So how do we do our relative mix? If we have the aux pots on each channel at noon, the guys on stage will hear by the monitors basically the same mix that can be heard outside, but usually they will want a different mix, because there are things that they need to hear to play better, and others which are less useful and can be eliminated, plus keep in mind that usually with cheap mixers and monitors it's better to send a maximum of 3 or 4 channels per monitor, to make sure the monitor will reproduce them loud and clear without distorting.


An example of monitor mix, always referring to the band in the first part of this tutorial, could be the following:

Aux 1: Left monitor (as seen from the point of view of the drummer): Vocals, keyboards, snare, kick.

Aux 2: Drummer monitor: Vocals, guitar, keyboards, bass

Aux 3: Right monitor: Vocals, the other guitar (or the keyboard), snare, kick

in order to obtain this we will close all aux knobs on the mixer, then open just the Aux 1 pot on Vocal, Keyboard, Snare and Kick, choosing the level according to the volume they need,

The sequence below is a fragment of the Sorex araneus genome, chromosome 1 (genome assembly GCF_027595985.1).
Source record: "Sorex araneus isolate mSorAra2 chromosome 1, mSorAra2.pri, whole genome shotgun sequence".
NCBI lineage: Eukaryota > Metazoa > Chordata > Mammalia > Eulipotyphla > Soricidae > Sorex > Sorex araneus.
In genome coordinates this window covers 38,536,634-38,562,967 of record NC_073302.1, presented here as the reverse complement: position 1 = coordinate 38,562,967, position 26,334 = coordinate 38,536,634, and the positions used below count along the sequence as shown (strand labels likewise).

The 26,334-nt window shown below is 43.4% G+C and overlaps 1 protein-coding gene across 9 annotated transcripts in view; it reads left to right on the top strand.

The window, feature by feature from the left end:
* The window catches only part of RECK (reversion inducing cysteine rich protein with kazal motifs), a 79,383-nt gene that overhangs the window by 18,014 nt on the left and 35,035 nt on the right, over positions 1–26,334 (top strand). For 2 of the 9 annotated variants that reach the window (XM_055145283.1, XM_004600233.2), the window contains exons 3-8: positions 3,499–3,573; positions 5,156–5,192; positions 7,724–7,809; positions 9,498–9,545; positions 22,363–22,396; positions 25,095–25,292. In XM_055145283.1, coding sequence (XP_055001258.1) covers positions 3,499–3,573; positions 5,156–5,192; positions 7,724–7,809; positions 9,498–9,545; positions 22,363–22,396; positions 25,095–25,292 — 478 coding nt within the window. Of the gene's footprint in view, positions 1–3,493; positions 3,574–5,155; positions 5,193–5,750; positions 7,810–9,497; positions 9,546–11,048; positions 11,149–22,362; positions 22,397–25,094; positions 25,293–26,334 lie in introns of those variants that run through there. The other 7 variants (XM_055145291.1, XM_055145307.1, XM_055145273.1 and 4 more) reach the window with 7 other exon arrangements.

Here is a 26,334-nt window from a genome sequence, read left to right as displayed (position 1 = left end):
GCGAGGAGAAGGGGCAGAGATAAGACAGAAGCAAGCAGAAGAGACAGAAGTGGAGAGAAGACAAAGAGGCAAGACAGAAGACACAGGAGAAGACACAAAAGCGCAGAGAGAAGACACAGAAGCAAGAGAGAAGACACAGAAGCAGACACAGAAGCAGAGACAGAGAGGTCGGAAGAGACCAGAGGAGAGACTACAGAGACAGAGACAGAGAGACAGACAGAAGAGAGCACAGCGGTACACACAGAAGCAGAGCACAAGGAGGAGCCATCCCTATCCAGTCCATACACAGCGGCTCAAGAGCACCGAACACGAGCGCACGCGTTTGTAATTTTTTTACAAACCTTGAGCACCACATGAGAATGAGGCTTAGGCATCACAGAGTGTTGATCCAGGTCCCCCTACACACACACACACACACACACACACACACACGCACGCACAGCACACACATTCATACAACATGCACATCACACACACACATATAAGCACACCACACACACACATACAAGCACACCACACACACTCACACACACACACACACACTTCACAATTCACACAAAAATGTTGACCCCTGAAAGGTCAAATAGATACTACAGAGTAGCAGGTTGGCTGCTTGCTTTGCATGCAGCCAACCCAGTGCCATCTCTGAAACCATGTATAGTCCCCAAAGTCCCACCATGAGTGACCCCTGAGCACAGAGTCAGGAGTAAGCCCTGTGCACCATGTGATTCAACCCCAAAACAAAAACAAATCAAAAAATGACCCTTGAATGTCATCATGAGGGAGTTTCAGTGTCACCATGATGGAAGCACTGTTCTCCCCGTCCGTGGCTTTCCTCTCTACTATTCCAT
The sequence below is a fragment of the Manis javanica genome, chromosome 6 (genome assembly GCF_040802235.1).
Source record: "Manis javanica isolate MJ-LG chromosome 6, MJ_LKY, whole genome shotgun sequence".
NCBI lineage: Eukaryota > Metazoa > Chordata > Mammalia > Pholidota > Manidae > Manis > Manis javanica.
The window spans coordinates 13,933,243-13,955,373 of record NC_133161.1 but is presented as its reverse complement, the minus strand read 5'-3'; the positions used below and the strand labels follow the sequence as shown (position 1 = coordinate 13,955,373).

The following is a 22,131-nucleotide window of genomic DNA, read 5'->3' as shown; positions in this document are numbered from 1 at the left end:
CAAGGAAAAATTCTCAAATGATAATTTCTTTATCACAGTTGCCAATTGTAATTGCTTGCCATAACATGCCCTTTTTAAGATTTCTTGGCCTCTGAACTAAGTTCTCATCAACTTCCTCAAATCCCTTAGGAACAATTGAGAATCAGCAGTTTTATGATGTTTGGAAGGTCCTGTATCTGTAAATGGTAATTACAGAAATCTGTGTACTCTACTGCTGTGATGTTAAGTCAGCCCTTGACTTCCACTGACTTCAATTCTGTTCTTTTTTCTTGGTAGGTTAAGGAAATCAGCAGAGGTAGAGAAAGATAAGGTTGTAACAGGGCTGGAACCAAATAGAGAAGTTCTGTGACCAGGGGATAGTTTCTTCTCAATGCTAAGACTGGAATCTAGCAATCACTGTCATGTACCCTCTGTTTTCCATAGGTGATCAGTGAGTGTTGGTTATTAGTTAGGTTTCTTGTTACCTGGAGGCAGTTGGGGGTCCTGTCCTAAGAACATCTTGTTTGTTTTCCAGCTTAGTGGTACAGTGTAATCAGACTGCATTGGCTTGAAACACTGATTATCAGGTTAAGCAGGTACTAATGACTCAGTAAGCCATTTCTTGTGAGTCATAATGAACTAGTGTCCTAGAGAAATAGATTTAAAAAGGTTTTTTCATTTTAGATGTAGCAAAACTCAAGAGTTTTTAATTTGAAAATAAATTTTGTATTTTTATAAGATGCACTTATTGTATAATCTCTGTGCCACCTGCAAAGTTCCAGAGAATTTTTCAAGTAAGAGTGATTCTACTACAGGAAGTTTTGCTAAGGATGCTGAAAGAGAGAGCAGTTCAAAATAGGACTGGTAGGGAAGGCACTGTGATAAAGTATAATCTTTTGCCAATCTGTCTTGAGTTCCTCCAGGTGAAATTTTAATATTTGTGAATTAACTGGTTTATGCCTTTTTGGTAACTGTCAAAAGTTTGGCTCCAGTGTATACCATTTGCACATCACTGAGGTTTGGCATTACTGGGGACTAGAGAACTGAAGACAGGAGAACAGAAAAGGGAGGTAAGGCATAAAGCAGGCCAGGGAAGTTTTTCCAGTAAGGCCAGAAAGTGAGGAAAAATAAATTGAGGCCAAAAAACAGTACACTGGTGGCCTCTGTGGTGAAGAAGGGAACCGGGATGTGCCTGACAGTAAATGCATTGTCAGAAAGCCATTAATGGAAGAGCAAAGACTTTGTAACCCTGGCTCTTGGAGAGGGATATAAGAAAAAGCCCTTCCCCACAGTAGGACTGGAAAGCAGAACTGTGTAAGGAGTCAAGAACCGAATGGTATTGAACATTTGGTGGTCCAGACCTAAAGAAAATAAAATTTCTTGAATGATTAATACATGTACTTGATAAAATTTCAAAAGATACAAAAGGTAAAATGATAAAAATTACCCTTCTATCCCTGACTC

then repeat the same procedure with the Aux 2 Pot and the Aux 3, sending only the requested channels to each monitor.
Usually during the soundcheck the sound engineer asks the band to play a part of a song and adjusts the aux sends accordingly, until everyone can hear everything decently.
Once the stage monitors are set in a stable way, the sound engineer can make the last touches to balance everything, keeping in mind that additional modifications will need to be made when the room will be full of people, because the venue responds differently according to the people inside.

Some last suggestion about how to mix a live band:

- If present, the High Pass Filter button is a good way to clean up the low end from unwanted resonating frequences. It can be used basically on each channel, with the exception of Bass and Kick Drum.

- Try to push each sound with the eq slighly towards its place in the mix, for example you can lower a bit the lows on a guitar track and add some grit on the highs, or carve some mids out of toms, remove some highs on a bass track or boost some mids on vocals, but don't exaggerate, and remember that a sligh cut sounds usually better than a sligh boost.



Additional ways to use an Aux Send:

- It can be used to go to external processors, such as a Compressor, or an Fx unit, and then the signal can be routed to the Aux in (sometimes called Aux Return) to be blended with the original one.

- It can be used also to go to a recording machine, like a computer, if there aren't other dedicated outs in the mixer.



Well, the tutorial is over, I hope it was helpful, leave comments below if you have some other tip to share!


CLICK HERE FOR PART 1 OF 4!

CLICK HERE FOR PART 2 OF 4!

CLICK HERE FOR PART 3 OF 4!